WELCOME to Connected Rights, your skip in the step of digital rights news and analysis.
THE EUROPEAN COMMISSION HAS ANNOUNCED A “NEW DEAL FOR CONSUMERS” regarding big tech platforms – or at least announced that one is coming. This follows the Commission’s ongoing hassles with Google, Facebook and Twitter over the terms they try to impose on Europeans, and the way in which they deal with takedowns of illegal material.
The Commission said today that the platforms have made some progress. As the companies just announced, their terms will no longer force EU consumers to waive their mandatory consumer rights, such as the right to withdraw from an online purchase. They will also let people complain in Europe rather than California, and will no longer try to wriggle out of their obligation to clearly identify ads and sponsored content.
However, the Commission said: “While Google’s latest proposals appear to be in line with the requests made by consumer authorities, Facebook and, more significantly, Twitter, have only partially addressed important issues about their liability and about how users are informed of possible content removal or contract termination.”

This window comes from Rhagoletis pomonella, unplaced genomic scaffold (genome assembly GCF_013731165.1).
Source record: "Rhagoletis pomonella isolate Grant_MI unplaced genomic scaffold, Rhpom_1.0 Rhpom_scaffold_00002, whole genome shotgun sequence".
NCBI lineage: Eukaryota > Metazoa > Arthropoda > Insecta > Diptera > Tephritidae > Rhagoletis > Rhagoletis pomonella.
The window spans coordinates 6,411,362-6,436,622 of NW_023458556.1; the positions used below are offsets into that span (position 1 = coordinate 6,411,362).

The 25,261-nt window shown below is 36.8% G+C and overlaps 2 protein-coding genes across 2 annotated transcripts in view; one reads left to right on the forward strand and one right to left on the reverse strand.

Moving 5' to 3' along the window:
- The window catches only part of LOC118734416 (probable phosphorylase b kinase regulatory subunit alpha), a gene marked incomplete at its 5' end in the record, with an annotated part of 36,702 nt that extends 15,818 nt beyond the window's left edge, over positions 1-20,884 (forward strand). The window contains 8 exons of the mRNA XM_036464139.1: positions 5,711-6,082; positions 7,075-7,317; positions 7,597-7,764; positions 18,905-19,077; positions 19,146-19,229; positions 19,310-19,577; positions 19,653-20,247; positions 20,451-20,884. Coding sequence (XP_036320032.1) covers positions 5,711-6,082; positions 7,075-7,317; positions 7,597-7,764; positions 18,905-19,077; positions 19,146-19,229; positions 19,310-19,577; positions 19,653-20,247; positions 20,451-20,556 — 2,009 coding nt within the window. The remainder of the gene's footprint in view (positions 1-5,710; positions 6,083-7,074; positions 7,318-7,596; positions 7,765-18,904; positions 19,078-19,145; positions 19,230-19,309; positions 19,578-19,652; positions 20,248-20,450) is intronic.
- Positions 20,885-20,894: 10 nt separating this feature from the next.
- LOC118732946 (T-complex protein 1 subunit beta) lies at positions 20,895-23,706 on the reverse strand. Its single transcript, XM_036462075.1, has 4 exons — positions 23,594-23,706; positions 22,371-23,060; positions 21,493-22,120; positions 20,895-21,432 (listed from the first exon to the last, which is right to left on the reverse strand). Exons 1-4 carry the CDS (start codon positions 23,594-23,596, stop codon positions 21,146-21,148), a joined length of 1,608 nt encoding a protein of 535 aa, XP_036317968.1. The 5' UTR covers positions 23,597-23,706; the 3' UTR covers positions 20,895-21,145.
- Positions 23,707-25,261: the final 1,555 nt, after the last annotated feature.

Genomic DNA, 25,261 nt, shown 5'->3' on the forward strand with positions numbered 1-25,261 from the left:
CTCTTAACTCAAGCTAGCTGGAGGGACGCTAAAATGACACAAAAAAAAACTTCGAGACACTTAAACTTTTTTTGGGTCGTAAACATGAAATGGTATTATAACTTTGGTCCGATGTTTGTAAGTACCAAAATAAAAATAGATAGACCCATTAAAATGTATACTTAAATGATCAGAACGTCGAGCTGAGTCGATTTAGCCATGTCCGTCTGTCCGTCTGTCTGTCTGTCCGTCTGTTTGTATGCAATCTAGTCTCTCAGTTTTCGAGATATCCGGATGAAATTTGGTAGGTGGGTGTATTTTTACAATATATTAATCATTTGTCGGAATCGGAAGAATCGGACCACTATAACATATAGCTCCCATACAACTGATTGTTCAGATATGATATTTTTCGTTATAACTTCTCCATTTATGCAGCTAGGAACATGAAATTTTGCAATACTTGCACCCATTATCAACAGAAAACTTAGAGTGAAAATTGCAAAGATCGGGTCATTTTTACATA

The Commission is particularly annoyed about how platforms deal with “notice and action” requests. “Facebook and Twitter have only agreed to provide a dedicated e-mail address that national authorities can use to notify infringements, without committing to deal with such requests within specific timeframes,” it carped.
FACEBOOK MOSTLY LOST AN IMPORTANT DATA PROTECTION case in Germany, with the Berlin regional court agreeing with consumer watchdog association VZBV that the social network doesn’t give users clear enough information to allow them to consent to the processing of their data in an informed way: http://zd.net/2EIaSyM
Clauses about using people’s photos for ads and sending their data to the US are too broadly phrased to be legally sound, the court said, adding that its apps’ default settings – regarding things like location sharing and making profiles available through search engines – were all wrong.
However, some people have misreported what the court said about Facebook’s insistence that people use their real names. While the VZBV is adamant that this is illegal under the German Telemedia Act, the court did not ban Facebook’s real-names policy as such – it just said that the relevant clause was not phrased well enough to be legal.